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UK slams Russian pranksters over Boris Johnson call

British Foreign Secretary Boris Johnson attends at a press conference in Buenos Aires, Argentina, Tuesday, May 22, 2018. (Natacha Pisarenko / Associated Press)
British Foreign Secretary Boris Johnson attends at a press conference in Buenos Aires, Argentina, Tuesday, May 22, 2018. (Natacha Pisarenko / Associated Press)
Associated Press

LONDON – Britain’s Foreign Office on Thursday criticized “childish” Russian pranksters who phoned Foreign Secretary Boris Johnson posing as the leader of Armenia.

The Guardian newspaper said that Johnson was called by Alexei Stolyarov and Vladimir Kuznetsov, known as Lexus and Vovan.

One pretended to be new Armenian Prime Minister Nikol Pashinian, and the newspaper said that Johnson spoke to them for 18 minutes, discussing topics including the poisoning of ex-spy Sergei Skripal.

A recording of the call, said to have taken place last week, was posted on YouTube.

In the recording, Johnson says Britain is “almost 100 percent sure” President Vladimir Putin’s Kremlin ordered the attack on Skripal and his daughter Yulia. Moscow denies involvement in the incident, which has sparked a crisis in U.K.-Russia relations.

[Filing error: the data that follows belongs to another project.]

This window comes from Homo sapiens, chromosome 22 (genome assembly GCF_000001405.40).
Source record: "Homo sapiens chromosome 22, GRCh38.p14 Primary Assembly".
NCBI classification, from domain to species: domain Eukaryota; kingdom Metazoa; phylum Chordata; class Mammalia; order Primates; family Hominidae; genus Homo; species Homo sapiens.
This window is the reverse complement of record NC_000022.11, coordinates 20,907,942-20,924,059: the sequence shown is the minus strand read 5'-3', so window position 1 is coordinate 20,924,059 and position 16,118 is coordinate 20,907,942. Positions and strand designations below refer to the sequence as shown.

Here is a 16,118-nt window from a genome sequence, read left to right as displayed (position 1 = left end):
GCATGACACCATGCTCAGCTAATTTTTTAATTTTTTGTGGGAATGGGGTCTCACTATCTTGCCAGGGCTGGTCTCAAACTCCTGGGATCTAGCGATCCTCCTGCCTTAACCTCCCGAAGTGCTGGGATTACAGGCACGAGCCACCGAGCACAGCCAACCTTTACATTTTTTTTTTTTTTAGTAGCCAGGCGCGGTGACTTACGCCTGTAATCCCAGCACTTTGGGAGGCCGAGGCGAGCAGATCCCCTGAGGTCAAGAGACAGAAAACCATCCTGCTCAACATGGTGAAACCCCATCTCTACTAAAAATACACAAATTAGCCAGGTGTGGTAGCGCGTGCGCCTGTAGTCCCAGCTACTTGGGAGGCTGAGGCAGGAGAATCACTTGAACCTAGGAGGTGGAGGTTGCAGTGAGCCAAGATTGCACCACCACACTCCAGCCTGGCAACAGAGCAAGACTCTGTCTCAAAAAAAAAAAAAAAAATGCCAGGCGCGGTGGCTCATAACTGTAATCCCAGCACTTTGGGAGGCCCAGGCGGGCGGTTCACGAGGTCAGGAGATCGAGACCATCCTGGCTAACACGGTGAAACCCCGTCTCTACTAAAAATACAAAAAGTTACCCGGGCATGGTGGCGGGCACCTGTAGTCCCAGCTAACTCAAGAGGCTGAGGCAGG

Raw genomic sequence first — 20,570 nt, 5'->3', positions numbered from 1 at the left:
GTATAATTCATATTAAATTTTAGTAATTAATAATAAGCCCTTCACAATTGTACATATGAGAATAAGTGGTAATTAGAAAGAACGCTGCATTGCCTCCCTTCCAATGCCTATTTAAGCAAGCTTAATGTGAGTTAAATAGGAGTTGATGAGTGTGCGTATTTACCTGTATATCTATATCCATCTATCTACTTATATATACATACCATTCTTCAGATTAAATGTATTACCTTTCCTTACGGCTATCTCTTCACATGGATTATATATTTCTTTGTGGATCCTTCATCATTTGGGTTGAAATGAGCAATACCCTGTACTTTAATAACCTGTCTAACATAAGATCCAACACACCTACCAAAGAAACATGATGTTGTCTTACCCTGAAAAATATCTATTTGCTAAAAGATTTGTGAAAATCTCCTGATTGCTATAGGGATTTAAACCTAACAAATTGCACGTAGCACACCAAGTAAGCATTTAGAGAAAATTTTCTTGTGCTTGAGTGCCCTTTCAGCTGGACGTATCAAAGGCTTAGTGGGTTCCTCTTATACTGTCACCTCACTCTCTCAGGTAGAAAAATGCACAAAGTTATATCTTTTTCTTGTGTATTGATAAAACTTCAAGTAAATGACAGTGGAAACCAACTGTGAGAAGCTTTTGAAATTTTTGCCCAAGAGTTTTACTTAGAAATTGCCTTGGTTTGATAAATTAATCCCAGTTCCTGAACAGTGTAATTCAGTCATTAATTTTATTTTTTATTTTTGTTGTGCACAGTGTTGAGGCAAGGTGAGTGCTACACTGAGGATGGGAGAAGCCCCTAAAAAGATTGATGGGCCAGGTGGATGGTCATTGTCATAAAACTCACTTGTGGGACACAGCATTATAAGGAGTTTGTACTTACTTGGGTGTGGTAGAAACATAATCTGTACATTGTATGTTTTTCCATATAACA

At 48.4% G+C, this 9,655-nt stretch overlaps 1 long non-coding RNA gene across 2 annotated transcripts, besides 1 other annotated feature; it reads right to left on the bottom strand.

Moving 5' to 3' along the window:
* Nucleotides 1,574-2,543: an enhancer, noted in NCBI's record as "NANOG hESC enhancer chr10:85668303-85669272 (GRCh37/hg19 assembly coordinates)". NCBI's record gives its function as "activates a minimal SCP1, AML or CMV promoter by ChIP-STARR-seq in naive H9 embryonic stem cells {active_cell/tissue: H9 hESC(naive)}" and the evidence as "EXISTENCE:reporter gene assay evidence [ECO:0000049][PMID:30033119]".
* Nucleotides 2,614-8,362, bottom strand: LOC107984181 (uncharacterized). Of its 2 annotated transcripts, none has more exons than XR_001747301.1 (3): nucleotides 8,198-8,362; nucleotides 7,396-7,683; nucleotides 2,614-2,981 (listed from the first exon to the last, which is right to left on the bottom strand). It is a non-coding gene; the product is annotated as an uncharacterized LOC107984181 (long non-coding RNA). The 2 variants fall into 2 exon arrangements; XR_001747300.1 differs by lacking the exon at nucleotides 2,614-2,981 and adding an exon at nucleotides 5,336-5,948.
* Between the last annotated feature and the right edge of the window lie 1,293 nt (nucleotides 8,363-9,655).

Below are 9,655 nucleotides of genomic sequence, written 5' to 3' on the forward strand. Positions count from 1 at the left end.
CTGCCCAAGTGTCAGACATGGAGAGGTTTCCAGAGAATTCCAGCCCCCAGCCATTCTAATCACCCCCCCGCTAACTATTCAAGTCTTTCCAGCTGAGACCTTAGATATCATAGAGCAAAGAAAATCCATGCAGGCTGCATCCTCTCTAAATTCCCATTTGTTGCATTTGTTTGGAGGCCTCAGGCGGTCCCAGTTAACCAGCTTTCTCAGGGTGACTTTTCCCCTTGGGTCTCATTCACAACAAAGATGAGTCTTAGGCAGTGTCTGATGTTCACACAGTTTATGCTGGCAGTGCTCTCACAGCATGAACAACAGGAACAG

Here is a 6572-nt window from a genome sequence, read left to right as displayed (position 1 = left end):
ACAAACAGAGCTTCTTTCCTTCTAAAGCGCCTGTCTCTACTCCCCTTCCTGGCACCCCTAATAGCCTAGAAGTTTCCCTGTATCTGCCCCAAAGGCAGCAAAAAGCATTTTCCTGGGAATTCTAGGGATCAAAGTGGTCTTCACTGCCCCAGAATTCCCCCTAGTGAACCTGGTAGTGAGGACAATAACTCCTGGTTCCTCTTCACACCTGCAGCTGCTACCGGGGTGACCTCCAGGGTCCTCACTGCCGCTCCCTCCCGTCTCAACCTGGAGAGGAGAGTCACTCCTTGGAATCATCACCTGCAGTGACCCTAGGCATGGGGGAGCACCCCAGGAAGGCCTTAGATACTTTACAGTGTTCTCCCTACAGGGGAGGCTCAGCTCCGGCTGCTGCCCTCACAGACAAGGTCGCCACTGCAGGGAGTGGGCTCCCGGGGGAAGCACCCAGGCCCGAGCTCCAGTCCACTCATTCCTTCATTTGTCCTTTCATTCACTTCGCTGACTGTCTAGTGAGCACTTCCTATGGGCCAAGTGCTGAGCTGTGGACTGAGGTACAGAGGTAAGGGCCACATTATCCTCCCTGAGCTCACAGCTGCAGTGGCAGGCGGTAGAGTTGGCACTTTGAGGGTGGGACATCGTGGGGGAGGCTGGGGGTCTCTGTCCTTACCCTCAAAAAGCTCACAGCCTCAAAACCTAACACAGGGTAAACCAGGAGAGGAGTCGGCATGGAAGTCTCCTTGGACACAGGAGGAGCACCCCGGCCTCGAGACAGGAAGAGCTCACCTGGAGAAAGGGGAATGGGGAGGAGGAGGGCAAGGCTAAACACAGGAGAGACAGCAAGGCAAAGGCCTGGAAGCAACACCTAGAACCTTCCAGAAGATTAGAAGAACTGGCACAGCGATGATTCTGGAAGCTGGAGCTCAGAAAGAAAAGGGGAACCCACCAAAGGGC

Johnson is also heard lamenting the poor state of U.K. relations with Russia, saying Moscow seems “unable to resist malign activity of one kind or another.”

The Foreign Office said Johnson “realized it was a hoax, and ended the call. We checked it out and knew immediately it was a prank call.”

“The use of chemical weapons in Salisbury and Syria and recent events in Armenia are serious matters,” it said in a statement. “These childish actions show the lack of seriousness of the caller and those behind him.”

Prime Minister Theresa May’s office said “obviously this shouldn’t have happened,” and announced there would be a government investigation into how the hoaxers got through to Johnson.

Britain suspects the comedy duo have backing from the Kremlin.

Stolyarov and Kuznetsov, who have fooled high-profile victims around the world, have denied links to Russia’s security services. In 2015, they phoned Elton John pretending to be Russian President Vladimir Putin after the musician criticized Russia’s stance on gay rights.

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